- NCCLS. Reference method for broth dilution antifungal susceptibility testing of yeast, approved standard M27-A. Wayne (PA): National Committee for Clinical Laboratory Standards; 1997.
- White TJ, Bruns TD, Lee SB, Taylor JW. Amplification and direct sequencing of fungal ribosomal RNA genes for phylogenetics. In: Innis MA, Gelfand DH, Sininsky JJ, White TJ, editors. PCR protocols: a guide to methods and applications. San Diego (CA): Academic Press Inc.; 1990. p. 315–22.
- Hall TA. BioEdit: a user-friendly biological sequence alignment editor and analysis program for Windows 95/98/NT. Nucleic Acids Symp Ser. 1999;41:95–8.
- Gales AC, Pfaller MA, Houston AK, Joly S, Sullivan DJ, Coleman DC, Identification of Candida dubliniensis based on temperature and utilization of xylose and alpha-methyl-D-glucosidase as determined by API 20C AUX and Vitek YBC systems. J Clin Microbiol. 1999;37:3804–8.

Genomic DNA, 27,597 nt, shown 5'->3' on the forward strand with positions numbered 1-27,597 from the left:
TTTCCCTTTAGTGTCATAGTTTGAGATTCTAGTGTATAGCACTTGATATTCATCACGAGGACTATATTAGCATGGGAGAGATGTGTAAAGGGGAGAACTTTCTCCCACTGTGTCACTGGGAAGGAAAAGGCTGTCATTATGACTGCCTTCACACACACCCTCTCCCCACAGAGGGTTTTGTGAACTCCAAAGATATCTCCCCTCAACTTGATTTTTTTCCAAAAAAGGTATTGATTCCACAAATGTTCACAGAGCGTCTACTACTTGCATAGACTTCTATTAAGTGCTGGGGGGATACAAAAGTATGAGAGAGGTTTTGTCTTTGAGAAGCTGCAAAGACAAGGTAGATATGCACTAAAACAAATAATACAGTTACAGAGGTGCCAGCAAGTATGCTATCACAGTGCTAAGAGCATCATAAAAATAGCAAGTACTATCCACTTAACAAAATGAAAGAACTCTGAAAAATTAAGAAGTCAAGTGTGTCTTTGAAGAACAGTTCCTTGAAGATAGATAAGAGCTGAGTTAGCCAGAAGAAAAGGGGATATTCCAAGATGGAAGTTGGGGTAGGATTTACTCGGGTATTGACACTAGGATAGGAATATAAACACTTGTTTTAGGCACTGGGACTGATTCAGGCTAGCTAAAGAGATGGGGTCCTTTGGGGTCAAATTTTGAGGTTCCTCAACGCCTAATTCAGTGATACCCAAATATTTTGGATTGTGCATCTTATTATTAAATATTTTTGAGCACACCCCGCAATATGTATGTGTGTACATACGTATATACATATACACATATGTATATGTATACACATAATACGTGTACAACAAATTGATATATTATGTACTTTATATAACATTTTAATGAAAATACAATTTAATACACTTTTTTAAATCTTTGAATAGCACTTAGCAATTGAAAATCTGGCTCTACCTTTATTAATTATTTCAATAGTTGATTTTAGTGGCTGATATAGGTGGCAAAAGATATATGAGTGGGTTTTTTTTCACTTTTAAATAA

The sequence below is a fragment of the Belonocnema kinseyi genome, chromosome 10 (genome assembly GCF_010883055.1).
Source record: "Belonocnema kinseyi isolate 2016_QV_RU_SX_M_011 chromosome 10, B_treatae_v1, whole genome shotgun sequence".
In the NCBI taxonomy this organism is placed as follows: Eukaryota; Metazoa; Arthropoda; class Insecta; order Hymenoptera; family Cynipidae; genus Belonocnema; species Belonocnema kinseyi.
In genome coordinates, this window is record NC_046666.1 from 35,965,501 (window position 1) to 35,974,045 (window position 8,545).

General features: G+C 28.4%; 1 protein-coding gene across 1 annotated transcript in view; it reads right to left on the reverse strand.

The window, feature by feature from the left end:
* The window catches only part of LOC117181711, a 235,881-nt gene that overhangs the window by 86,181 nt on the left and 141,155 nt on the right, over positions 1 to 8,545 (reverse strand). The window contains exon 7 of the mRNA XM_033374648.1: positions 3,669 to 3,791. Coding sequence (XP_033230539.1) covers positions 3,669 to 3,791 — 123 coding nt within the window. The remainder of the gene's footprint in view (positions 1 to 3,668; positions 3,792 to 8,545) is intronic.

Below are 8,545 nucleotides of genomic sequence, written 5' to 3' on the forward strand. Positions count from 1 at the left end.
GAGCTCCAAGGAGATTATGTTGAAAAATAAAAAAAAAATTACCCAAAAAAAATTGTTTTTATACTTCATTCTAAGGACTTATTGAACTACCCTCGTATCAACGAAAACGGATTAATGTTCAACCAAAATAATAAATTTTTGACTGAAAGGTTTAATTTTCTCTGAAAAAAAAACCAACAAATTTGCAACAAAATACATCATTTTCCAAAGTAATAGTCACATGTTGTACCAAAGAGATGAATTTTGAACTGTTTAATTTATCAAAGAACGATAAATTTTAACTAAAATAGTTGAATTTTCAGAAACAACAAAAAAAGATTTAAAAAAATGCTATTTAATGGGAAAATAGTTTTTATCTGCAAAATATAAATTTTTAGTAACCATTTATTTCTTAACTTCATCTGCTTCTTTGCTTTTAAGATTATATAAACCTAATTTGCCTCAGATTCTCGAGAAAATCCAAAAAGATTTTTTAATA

- Buck JD. A note on the experimental uptake and clearance of Candida albicans in a young captive gull (Larus sp.). Mycopathologia. 1986;94:59–61.
Suggested citation for this article: Nunn MA, Schäfer SM, Petrou MA, Brown JRM. Environmental source of Candida dubliniensis. Emerg Infect Dis [serial on the Internet]. 2007 May [date cited]. Available from http://wwwnc.cdc.gov/eid/article/13/5/06-1179.htm
Comments to the Authors
West Nile Virus RNA
in Tissues from Donor
Transmission to Organ